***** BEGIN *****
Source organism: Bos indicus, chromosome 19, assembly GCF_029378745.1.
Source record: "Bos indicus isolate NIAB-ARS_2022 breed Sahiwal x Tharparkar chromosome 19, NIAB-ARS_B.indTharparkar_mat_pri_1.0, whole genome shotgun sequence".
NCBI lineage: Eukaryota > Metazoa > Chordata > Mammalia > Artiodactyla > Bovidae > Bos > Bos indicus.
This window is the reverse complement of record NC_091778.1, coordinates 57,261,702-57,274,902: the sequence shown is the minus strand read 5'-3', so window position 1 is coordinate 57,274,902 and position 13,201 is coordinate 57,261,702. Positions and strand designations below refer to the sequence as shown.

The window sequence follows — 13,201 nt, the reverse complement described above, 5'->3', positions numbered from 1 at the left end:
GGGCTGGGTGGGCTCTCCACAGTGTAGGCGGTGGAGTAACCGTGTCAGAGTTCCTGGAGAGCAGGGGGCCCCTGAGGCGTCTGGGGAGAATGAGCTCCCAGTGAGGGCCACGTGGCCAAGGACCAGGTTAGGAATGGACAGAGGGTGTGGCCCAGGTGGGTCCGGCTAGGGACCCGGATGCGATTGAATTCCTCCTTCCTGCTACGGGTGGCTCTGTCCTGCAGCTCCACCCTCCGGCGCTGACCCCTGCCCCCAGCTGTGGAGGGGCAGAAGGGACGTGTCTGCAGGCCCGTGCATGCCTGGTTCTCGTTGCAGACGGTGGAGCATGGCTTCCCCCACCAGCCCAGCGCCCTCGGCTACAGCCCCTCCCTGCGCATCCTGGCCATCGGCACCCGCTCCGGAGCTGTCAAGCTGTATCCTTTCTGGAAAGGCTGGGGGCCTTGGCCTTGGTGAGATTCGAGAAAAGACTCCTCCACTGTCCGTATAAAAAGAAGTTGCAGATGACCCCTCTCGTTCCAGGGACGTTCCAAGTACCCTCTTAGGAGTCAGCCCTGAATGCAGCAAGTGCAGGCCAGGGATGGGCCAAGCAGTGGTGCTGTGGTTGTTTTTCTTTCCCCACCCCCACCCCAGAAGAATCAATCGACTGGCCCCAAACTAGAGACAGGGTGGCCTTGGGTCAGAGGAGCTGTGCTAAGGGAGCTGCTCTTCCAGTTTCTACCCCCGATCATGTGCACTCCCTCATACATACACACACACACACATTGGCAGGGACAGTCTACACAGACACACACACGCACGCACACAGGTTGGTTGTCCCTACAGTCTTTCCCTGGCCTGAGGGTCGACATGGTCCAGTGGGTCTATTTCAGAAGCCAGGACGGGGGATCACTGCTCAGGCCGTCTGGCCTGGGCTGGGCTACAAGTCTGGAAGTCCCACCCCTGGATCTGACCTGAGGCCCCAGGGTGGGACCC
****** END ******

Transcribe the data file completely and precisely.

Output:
Source organism: Bos indicus, chromosome 19, assembly GCF_029378745.1.
Source record: "Bos indicus isolate NIAB-ARS_2022 breed Sahiwal x Tharparkar chromosome 19, NIAB-ARS_B.indTharparkar_mat_pri_1.0, whole genome shotgun sequence".
NCBI lineage: Eukaryota > Metazoa > Chordata > Mammalia > Artiodactyla > Bovidae > Bos > Bos indicus.
This window is the reverse complement of record NC_091778.1, coordinates 57,261,702-57,274,902: the sequence shown is the minus strand read 5'-3', so window position 1 is coordinate 57,274,902 and position 13,201 is coordinate 57,261,702. Positions and strand designations below refer to the sequence as shown.

The window sequence follows — 13,201 nt, the reverse complement described above, 5'->3', positions numbered from 1 at the left end:
GGGCTGGGTGGGCTCTCCACAGTGTAGGCGGTGGAGTAACCGTGTCAGAGTTCCTGGAGAGCAGGGGGCCCCTGAGGCGTCTGGGGAGAATGAGCTCCCAGTGAGGGCCACGTGGCCAAGGACCAGGTTAGGAATGGACAGAGGGTGTGGCCCAGGTGGGTCCGGCTAGGGACCCGGATGCGATTGAATTCCTCCTTCCTGCTACGGGTGGCTCTGTCCTGCAGCTCCACCCTCCGGCGCTGACCCCTGCCCCCAGCTGTGGAGGGGCAGAAGGGACGTGTCTGCAGGCCCGTGCATGCCTGGTTCTCGTTGCAGACGGTGGAGCATGGCTTCCCCCACCAGCCCAGCGCCCTCGGCTACAGCCCCTCCCTGCGCATCCTGGCCATCGGCACCCGCTCCGGAGCTGTCAAGCTGTATCCTTTCTGGAAAGGCTGGGGGCCTTGGCCTTGGTGAGATTCGAGAAAAGACTCCTCCACTGTCCGTATAAAAAGAAGTTGCAGATGACCCCTCTCGTTCCAGGGACGTTCCAAGTACCCTCTTAGGAGTCAGCCCTGAATGCAGCAAGTGCAGGCCAGGGATGGGCCAAGCAGTGGTGCTGTGGTTGTTTTTCTTTCCCCACCCCCACCCCAGAAGAATCAATCGACTGGCCCCAAACTAGAGACAGGGTGGCCTTGGGTCAGAGGAGCTGTGCTAAGGGAGCTGCTCTTCCAGTTTCTACCCCCGATCATGTGCACTCCCTCATACATACACACACACACACATTGGCAGGGACAGTCTACACAGACACACACACGCACGCACACAGGTTGGTTGTCCCTACAGTCTTTCCCTGGCCTGAGGGTCGACATGGTCCAGTGGGTCTATTTCAGAAGCCAGGACGGGGGATCACTGCTCAGGCCGTCTGGCCTGGGCTGGGCTACAAGTCTGGAAGTCCCACCCCTGGATCTGACCTGAGGCCCCAGGGTGGGACCC